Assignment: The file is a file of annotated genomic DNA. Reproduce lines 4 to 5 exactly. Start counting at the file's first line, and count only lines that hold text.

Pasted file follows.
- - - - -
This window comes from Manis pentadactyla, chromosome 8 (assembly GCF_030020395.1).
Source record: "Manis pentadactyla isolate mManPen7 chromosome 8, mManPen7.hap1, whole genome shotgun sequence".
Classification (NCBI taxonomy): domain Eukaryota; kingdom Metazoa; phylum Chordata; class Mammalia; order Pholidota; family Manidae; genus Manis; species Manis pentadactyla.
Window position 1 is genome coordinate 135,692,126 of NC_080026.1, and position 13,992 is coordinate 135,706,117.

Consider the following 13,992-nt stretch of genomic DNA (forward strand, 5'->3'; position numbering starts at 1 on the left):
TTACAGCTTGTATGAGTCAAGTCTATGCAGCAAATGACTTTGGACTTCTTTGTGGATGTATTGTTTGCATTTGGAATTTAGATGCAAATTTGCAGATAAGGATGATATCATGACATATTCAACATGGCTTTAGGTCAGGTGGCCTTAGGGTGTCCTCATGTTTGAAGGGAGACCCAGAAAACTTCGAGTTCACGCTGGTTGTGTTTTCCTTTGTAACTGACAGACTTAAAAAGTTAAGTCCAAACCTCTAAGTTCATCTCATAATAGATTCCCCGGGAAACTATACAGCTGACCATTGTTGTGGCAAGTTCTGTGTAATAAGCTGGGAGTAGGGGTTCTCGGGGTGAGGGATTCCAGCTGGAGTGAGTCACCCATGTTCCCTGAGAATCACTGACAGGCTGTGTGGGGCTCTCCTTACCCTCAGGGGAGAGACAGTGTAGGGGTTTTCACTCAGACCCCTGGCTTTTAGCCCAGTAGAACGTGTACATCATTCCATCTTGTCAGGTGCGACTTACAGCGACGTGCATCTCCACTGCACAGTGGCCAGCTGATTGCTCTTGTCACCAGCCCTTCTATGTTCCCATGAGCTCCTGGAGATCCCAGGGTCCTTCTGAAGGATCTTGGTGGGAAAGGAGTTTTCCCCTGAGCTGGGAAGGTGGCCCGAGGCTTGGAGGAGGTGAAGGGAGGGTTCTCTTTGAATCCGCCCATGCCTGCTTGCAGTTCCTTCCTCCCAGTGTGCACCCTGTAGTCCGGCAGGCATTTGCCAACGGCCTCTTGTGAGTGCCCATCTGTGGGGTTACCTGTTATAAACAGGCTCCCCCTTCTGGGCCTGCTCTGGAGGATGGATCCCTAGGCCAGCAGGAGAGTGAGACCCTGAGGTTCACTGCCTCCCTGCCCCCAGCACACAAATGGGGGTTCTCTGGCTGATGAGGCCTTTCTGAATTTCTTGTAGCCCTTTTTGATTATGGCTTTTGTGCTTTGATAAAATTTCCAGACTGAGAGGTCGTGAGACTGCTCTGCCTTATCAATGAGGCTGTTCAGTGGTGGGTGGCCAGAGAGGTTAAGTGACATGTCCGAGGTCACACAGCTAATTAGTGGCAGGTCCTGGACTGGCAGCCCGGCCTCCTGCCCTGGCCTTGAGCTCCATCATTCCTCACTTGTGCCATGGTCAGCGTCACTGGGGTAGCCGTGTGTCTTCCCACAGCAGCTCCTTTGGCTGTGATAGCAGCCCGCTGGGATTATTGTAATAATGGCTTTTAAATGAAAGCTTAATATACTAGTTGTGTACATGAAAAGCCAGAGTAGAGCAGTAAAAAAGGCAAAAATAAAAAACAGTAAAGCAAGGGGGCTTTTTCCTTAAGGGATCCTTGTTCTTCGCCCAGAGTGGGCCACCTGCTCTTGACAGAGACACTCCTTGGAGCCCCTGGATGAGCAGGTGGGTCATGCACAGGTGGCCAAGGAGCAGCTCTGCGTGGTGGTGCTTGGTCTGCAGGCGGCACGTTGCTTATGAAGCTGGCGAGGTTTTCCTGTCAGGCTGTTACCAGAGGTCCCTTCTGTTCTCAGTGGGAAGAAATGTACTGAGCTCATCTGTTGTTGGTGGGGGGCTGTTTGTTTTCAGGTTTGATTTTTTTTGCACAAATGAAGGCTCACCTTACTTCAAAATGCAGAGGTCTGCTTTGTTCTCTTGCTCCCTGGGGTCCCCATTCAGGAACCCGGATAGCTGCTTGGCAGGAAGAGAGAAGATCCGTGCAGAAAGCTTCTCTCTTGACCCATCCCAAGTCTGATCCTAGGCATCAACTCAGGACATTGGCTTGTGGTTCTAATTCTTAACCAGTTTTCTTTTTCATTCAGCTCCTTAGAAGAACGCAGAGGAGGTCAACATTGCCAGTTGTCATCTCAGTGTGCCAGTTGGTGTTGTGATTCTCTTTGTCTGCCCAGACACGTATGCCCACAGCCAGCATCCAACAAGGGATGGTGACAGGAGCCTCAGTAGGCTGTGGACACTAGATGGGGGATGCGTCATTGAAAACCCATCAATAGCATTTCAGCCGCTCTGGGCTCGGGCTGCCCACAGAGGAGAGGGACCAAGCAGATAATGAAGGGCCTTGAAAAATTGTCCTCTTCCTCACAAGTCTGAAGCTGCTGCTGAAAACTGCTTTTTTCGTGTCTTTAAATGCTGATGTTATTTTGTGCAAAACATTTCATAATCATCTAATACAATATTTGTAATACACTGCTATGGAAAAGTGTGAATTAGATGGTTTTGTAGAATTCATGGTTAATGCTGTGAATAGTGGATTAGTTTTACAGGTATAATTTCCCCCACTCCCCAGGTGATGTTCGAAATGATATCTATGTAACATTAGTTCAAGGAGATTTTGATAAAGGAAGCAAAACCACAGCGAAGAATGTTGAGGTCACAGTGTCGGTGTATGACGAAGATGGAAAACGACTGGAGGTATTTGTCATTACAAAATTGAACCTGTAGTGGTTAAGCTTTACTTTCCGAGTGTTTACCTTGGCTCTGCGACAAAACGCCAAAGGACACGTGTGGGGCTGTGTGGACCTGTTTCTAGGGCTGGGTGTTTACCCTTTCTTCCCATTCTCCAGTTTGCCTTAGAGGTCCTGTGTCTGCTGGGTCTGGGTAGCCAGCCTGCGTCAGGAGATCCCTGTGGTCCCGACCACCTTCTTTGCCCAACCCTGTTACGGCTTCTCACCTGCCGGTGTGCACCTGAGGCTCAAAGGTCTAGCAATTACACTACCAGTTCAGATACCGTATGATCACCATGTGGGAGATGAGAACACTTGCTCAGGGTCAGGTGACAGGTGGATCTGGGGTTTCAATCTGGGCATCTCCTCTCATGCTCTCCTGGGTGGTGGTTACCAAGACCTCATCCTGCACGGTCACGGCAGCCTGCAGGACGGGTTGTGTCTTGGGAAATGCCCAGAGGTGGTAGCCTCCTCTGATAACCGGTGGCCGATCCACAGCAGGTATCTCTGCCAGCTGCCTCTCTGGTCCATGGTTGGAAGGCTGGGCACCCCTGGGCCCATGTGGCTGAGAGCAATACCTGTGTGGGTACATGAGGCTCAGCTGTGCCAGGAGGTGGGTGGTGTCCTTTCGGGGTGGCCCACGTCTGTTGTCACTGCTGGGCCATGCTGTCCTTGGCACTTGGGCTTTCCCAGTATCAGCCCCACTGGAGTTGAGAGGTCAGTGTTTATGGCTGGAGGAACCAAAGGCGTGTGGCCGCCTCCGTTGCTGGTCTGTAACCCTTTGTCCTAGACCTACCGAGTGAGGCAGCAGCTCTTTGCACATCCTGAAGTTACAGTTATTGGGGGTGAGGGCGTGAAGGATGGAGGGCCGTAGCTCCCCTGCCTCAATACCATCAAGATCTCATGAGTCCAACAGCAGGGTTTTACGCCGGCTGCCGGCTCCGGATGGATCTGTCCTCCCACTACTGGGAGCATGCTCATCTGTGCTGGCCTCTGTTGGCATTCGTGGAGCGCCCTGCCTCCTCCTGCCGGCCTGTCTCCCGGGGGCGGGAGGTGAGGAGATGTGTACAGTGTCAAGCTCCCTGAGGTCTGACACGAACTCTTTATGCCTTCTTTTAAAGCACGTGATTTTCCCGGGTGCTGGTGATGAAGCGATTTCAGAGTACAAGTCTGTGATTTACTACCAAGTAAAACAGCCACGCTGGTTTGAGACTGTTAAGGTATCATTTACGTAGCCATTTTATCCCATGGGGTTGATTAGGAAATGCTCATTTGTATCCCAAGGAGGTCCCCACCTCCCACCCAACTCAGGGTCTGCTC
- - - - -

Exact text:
Window position 1 is genome coordinate 135,692,126 of NC_080026.1, and position 13,992 is coordinate 135,706,117.

Consider the following 13,992-nt stretch of genomic DNA (forward strand, 5'->3'; position numbering starts at 1 on the left):